Scene-of-crime evidence gathering: TRAFFIC helps deliver training in Tanzania and Kenya
Dar es Salaam, United Republic of Tanzania, 2017—Inadequate investigative capacity for wildlife crimes has proved to be a major drawback in the fight against poaching and illegal wildlife trade.
In Kenya and Tanzania, a significant proportion of elephant poaching and ivory trafficking cases either lead to lenient sentences, or are withdrawn or dismissed altogether due to a lack of - or exceedingly weak - evidence . This eventually leads to a system of justice that fails to adequately deter wildlife crimes, and to provide necessary disincentives for offenders.
In order to tackle this issue, earlier this year instructors from the College of African Wildlife Management, Tanzania, and the Kenya Wildlife Service (KWS), Field Training School of Manyani, learned the best ways to secure and gather evidence at poaching scenes-of-crime.
The “training for trainers” format included practical and theoretical tuition on forensic science; crime scene investigation; incident site procedures; evidence collection and transfer; and wildlife forensic applications.
Held in collaboration with TRACE Wildlife Forensics Network and the Netherlands Forensic Institute, the workshop was in direct response to a report prepared by the Tanzania Elephant Protection Society (TEPS) Task Force to Tanzania’s Parliamentary Committee on Natural Resources, which identified the need for specialist input to address perceived gaps in national training programmes.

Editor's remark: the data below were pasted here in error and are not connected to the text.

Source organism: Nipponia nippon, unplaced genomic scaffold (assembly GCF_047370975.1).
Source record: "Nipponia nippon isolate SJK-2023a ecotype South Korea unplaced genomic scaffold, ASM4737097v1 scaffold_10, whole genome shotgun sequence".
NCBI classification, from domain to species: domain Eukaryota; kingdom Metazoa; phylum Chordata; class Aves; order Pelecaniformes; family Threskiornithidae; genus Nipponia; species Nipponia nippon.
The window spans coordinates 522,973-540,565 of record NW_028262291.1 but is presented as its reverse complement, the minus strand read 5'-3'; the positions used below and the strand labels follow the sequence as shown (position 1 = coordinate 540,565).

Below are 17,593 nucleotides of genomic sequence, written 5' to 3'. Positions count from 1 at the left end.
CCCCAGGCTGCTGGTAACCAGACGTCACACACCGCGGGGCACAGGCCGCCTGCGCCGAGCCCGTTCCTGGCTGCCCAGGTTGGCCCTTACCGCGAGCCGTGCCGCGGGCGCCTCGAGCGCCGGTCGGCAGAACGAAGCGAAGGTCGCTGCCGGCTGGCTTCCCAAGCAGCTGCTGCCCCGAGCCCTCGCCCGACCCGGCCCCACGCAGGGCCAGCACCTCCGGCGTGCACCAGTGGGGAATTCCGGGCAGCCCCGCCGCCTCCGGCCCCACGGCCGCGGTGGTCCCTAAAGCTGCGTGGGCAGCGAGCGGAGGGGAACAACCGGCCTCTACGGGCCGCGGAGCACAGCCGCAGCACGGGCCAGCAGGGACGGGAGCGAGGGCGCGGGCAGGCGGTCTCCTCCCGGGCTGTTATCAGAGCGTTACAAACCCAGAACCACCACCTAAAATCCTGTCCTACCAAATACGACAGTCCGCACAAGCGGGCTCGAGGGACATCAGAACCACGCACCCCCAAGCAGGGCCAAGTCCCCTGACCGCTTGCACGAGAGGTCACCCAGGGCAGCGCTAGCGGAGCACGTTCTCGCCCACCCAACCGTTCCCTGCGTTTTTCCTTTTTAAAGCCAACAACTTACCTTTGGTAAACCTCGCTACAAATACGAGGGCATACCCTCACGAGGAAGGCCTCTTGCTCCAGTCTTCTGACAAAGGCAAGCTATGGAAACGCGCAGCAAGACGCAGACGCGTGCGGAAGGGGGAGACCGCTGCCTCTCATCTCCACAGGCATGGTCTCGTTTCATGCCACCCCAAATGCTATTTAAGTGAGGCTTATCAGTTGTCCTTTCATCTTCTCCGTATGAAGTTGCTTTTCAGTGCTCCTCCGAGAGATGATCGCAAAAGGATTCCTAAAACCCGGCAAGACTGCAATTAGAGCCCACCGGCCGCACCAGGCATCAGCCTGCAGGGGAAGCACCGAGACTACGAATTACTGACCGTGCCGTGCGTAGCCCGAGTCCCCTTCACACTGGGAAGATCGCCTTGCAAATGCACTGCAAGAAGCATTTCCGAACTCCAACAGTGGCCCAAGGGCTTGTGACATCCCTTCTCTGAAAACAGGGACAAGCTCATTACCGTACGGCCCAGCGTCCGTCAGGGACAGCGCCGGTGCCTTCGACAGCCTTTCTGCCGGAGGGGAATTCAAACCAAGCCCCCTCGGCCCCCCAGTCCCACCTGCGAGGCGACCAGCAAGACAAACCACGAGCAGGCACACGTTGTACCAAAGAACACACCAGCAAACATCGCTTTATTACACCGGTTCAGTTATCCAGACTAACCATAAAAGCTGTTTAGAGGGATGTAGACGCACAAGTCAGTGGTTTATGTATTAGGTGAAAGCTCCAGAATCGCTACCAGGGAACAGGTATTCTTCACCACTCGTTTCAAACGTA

Through the financial support of WWF-US, the training course was developed in consultation with KWS, College of African Wildlife Management, TRAFFIC and WWF to institutionalize modules on Wildlife Crime Scene Management and Forensics into the curricula of wildlife training academies in Kenya and Tanzania.
“Thorough evidence gathering, alongside robust legislative and judicial processes, are prerequisites to ensure those carrying out wildlife crime don’t get away with it
William Crosmary, Programme Manager from TRAFFIC’s East Africa Office.
Currently a high proportion of prosecuted cases in Tanzania and Kenya are withdrawn or dismissed due to a lack of or improperly collected evidence.
“Adequate numbers of trained crime scene personnel who know how to gather evidence fully admissible in court will hugely deter wildlife criminals, many of whom currently act with apparent impunity,” said Crosmary.
Although not the first time wildlife crime scene trainings have been carried out in Tanzania and Kenya, such events have been sporadic in nature. TRAFFIC and WWF are working closely with relevant Kenyan and Tanzanian wildlife agencies to institutionalize appropriate techniques into normal working practices as part of their shared overall goal to combat wildlife crime and trafficking in the region.
“The ultimate objective is to come up with training packages customized for various cadres of KWS Law Enforcement officers: as an organization, we appreciate the efforts of TRAFFIC towards this initiative and look forward to working together to build capacity for our personnel,” said Manyani KWS Law Enforcement Academy Commandant Dickson Lesimirdana.
“The plan is to collaborate further with TRAFFIC and other partners to provide detailed training to our trainers to enable them to run such training for our students and other professionals in the conservation sector,” Dr. Alex W. Kisingo, Head of Research and Consultancy Department & Senior Lecturer at the College of African Wildlife Management, Mweka.